I doubt that using that red herring isÂ helpful in gaining the cooperation of those who are in a position to change the laws.
The Brussels Journal, Belgium,Â 28 September 2006, European Human Rights Court Upholds Nazi Ban on Homeschooling
German parents are currently being prosecuted on the basis of a Nazi bill of 1938 which banned homeschooling.
And millions of people around the world are driving cars developed on the basis of a Hitlerian concept of folks’ wagons.Â Shall we all abandon the Beetle?
BuffaloPundit, 17 September 2006, Advocate a point without Hitlerizing it
The Grundgesetz (Constitution) was re-written completely in 1949. At some point, in reassessing its code after the War, certain laws remained on the book (for instance, laws against robbery, murder, assault) while others didnâ€™t (discrimination against Jews). The modern, post-War, post-Reich German Federal Republic chose as its policy to continue the ban against homeschooling.
I’m not in agreement with the ban, or the idea that it is the state’s responsibility to guide the development of its citizens.Â But to haul Hitler into the convesation is counter-productive considering — at the very least –Â that Hitler has been ‘out of power’ (so to speak) for over 60 years, and the government de-NazifiedÂ after World War II.
The Berlin Document Center housed the Nazi personnel files, and these were used to screen for former Nazis in order to keep them out of the government.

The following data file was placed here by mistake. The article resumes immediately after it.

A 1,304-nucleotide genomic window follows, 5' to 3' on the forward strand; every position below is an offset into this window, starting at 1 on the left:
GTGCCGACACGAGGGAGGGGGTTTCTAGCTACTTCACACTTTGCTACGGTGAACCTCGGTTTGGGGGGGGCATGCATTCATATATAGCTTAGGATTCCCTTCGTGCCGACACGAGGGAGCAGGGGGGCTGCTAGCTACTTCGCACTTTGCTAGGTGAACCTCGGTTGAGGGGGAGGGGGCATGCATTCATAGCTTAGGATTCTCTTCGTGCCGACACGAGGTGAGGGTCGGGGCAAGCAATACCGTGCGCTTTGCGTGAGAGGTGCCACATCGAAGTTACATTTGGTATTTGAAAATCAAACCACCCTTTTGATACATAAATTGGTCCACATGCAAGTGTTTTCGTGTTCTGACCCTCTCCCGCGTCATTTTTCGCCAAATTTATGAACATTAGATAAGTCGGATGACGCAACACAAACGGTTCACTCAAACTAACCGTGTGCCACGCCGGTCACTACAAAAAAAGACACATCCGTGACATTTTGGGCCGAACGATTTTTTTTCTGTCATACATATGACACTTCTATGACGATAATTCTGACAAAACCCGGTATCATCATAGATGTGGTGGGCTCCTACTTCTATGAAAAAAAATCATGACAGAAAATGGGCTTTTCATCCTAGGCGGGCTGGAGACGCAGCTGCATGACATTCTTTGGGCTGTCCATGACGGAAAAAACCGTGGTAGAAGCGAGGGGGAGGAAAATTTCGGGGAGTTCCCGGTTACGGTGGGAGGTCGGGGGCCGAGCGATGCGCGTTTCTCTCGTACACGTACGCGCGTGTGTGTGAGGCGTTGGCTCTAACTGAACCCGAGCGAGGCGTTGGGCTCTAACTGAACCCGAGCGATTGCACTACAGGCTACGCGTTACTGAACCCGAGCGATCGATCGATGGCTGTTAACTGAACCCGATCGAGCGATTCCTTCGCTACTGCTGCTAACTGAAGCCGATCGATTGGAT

Humanities and Social Sciences Online, What is the Berlin Document Center?
The Berlin Document Center (BDC) is the largest repository of personnel and membership records of the Nazi Party (NSDAP) and its affiliated organizations.Â From July 1945 until October 1953, Nazi Party records captured by the Western Allies were consolidated at the BDC under the authority of the U.S. Army for use in war crimes and denazification trials.
Up until ReunificationÂ when the relationship between theÂ ‘four powers‘ and the government of the Federal Republic of Germany changed, even the names of all prospectiveÂ ‘local national’ employees with the United States military in Germany were routinelyÂ sent to the BDC for screening.Â That would have included young Ulrike, who sat across from me in the civilian personnel office where we both worked.Â Neither one of us were even born during WWII, but her name would have been screened.
This homeschool-Hitler connection is a canard, a red herring, a sensationalistic way to attract attention that does no justice to the memory of the people tortured andÂ murdered by the Nazis.
Hitler may have been anti-‘homeschooling,’ but being anti-homeschooling does not make someone, or a government, aÂ Nazi.Â
Germany was so anti-uniform when we were there, that boy scouts and girl scouts didn’t even wear scout uniforms.Â Neck-kerchiefs were all I ever saw.Â Hitler’s favorite part of Bavaria in BerchtesgadenÂ was turned over to the Americans.Â I thought it was a lovely place to stay.
Instead of trying to castigate the people enforcing the ban, perhaps a more sensible approach would be to do whatever the ‘200 people’Â are doing to stay on the right side of the enforcers (scroll down to LivingÂ room lessons not easy in Germany).